Geolocating -- in other words, using various mobile device signals to pinpoint your geographic location -- helps feed data into a number of the apps you use daily. Your map navigation, for example, relies on satellite signals that track your cell phone's GPS, and your weather app determines local weather patterns based on your current location. Geolocating, however, can present privacy issues since it keeps constant track of your location and records a history of your activity. Plus, it can drain your battery if left on for prolonged periods of time. Disable the feature to prevent both.
GPS positioning relies on satellites signaling the GPS receivers in your phone to determine your location. According to the Federal Aviation Administration, high-quality GPS systems can pinpoint your phone at an accuracy of as little as 3 meters, but the method is often ineffective in urban and metropolitan areas, where signals are blocked by high buildings. GPS signals are also affected by weather, so location services features will have a harder time finding you on a stormy day than on a clear and sunny one.
Cell Tower Locating
Cell tower triangulation measures the distance between your cell phone and the nearest cell tower and then uses this information to calculate your approximate geophysical location. Cell tower triangulation is most effective when your phone is successfully picked up by three or more towers. Location pinpointing becomes much less accurate when you're outside of a densely populated area, where towers are less plentiful -- for example, at a rural farm.
In combination with -- and sometimes in the absence of -- GPS and cell tower signals, Wi-Fi triangulation determines your geolocation. This technology measures your distance from nearby Wi-Fi hot spots and is an especially effective way to determine positioning within buildings or in major metropolitan areas, where GPS signals are scanty. A 2008 Ars Technica articles states that Wi-Fi-based locating offers the most accurate results of all methods, since the signal is capable of traveling more places -- including through buildings and within heavily populated areas, where many Wi-Fi hot spots are present.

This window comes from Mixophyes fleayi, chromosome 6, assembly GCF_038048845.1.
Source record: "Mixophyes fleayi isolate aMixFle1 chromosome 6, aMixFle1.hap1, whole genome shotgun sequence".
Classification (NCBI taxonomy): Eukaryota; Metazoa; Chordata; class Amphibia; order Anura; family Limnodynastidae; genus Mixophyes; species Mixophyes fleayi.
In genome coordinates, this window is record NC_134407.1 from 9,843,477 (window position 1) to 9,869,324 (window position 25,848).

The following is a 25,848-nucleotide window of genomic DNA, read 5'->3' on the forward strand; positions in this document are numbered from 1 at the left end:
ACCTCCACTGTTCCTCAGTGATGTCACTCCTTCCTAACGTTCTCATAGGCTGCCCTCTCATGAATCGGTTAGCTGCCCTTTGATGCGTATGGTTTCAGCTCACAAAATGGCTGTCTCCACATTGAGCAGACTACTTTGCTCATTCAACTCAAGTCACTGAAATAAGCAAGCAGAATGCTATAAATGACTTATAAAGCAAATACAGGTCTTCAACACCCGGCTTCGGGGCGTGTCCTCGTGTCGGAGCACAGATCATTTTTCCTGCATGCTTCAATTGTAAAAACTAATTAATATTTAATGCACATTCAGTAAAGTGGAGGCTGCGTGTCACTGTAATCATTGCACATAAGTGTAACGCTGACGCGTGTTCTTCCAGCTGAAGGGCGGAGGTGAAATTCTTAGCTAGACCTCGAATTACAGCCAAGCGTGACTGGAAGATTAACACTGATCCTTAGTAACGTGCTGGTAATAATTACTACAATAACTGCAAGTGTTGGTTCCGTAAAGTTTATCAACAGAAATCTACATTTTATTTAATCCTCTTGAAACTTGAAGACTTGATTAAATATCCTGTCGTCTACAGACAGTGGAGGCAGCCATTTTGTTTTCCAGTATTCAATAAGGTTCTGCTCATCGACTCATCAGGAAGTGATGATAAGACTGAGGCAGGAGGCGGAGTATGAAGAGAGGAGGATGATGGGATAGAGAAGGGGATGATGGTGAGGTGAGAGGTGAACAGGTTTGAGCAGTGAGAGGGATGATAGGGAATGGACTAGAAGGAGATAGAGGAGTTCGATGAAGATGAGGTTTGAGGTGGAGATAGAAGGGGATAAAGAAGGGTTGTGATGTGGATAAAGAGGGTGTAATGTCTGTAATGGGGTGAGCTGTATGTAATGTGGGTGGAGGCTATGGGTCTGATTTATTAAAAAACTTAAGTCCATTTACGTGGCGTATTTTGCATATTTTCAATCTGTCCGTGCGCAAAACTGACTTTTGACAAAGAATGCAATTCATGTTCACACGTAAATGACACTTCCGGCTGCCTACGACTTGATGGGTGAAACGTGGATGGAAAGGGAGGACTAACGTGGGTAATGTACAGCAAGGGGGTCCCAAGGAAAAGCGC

Your cell phone's location services feature uses a combination of methods -- cellular, Wi-Fi, GPS and, when enabled, even a discoverable Bluetooth signal -- to determine your geolocation. Disabling the feature blocks others from pulling data about your location and other device activity, but it's important to remember that it also disables device tracking -- like the Find My iPhone feature, for example -- that helps you find your phone should it get lost or stolen. Furthermore, location services may still be activated during emergency calls to help first responders in determining your position.
Disabling Location Services
On an iOS device, disable location services by launching the Settings app, selecting "Privacy," and toggling the slider for "Location Services." On an Android device, launch the Settings app, tap "Location Services" and clear the boxes for both "Location Services" and "GPS Satellites." On a BlackBerry device, enter the "Options" menu and select "Advanced Options," then click "GPS" and disable "Location Aiding." Windows Phone users launch the Settings app, select "Location" and then disable "Location Services." Note that apps requiring location services -- like weather tickers or shopping apps -- may not function properly.
- Search Engine Land: Cell Phone Triangulation Accuracy Is All Over the Map
- Ars Technica: Where GPS Won’t Do, WiFi Triangulation Might
- GPS.gov: GPS Accuracy
- Apple Support: iOS 7: Understanding Location Services
- Google Android Support: Enable Android Location Services
- BlackBerry Support: Turn Off Location Aiding
- Windows Phone Support: Location and My Privacy FAQ
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